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Environment Needs Help

DW staff (sms)March 15, 2007

Germany is to ask for the support of emerging economies for greater climate protection and push for a long-term anti-global warming agreement at a meeting of leading industrial nations' environment ministers.

International cooperation is necessary for any climate protection to be effectiveImage: AP

Environment ministers from China, India, Brazil, Mexico and South Africa are taking part in the talks with their counterparts from the Group of Eight (G8) near Berlin.

"Without the cooperation of these countries, we will not be successful in this area," German Environment Minister Sigmar Gabriel said.

A spokesman for Gabriel's ministry said that no concrete decisions were expected from the Potsdam talks, which were designed to launch "an honest dialogue" on climate issues.

"International negotiations on climate control need urgent political momentum," he said. "This is the only way to master the challenge of the century."

Gabriel added that input from the three-day meeting would go into the G8 summit hosted by Germany in June and the UN climate conference on the Indonesian island of Bali in December.

Positions vary greatly

Sigmar Gabriel zu Klimaschutz
Gabriel said he knew many opinions existed regarding global warmingImage: picture-alliance/dpa

The German minister, however, did admit that finding a compromise would be difficult, as many developing countries regarded protecting the environment as a hurdle to their economic growth.

"The positions of the industrial states and developing nations are still far apart from each other," Gabriel said. "The interests of developing and emerging nations are the starting points for the debate."

Ministry sources said Germany, as leader of the G8, was looking for agreements between the bloc and emerging economies that would help to provide successor agreements to the Kyoto protocol.

2007 a 'decisive' year for planet

The 1997 treaty sets legally binding targets for developed countries to reduce emissions of carbon dioxide and other gases blamed for global warming by 2012 compared with 1990 levels.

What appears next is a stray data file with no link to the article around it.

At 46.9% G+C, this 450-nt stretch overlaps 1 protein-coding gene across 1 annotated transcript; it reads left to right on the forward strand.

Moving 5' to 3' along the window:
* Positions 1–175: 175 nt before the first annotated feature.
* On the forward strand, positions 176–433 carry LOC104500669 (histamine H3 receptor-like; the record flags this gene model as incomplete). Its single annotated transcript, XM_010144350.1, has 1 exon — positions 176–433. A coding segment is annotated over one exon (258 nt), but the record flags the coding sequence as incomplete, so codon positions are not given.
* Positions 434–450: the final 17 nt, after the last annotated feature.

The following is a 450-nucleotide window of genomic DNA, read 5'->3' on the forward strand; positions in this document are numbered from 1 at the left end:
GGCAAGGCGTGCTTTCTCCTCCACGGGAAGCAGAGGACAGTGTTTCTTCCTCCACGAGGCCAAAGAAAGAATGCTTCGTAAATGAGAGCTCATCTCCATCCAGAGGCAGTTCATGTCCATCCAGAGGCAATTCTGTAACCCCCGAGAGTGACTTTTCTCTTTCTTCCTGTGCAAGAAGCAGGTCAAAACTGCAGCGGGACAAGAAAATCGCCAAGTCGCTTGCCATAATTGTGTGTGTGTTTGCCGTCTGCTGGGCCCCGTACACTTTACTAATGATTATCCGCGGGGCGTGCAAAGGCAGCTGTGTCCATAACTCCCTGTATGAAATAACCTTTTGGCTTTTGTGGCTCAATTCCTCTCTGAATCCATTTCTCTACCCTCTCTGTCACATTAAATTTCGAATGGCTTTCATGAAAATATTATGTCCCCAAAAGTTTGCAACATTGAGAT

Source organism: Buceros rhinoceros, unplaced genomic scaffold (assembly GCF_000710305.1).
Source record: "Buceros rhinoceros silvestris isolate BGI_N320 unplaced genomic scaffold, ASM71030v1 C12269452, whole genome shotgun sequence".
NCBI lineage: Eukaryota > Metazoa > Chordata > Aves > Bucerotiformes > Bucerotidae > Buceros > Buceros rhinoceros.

"The year 2007 is a decisive one for international climate control," said Gabriel, adding that the Potsdam talks would seek to identify obstacles on the way to a post-Kyoto deal.

The minister said the talks between the emerging economies and G8 members Germany, France, Italy, Japan, Britain, Canada, the US and Russia would also discuss the best way to remove these obstacles.

"A meeting of this kind brings together the perpetrators of two-thirds of the world's greenhouse gas emissions and the consumers of around three-quarters of the planet's biological capacity," he said.

No climate protection without USA

Eine tropische Pflanze blüht im dichten Atlantischen Regenwald auf der Ilha do Cardoso im Bundesstaat Sao Paulo
Steiner praised Brazilian efforts to preserve rain forestsImage: DPA

In addition to climate issues, biodiversity will also be on the agenda of the meeting when the talks start in earnest on Friday morning after informal discussions over dinner on Thursday.

Head of the United Nations Environment Program, Achim Steiner, said on Thursday that no progress could be made to stop international climate change without the involvement of the United States. He also added that there was "no alternative to dialogue."

Gabriel, however, said he thought the US, the world's largest emitter of carbon dioxide, would join a coalition against global warming if developing countries also took part in a trading scheme to buy and sell the right to emit greenhouse gasses.

"The USA will not allow there to be an operating financial market that they are not a part of," he said. "I think at the end, the US will join."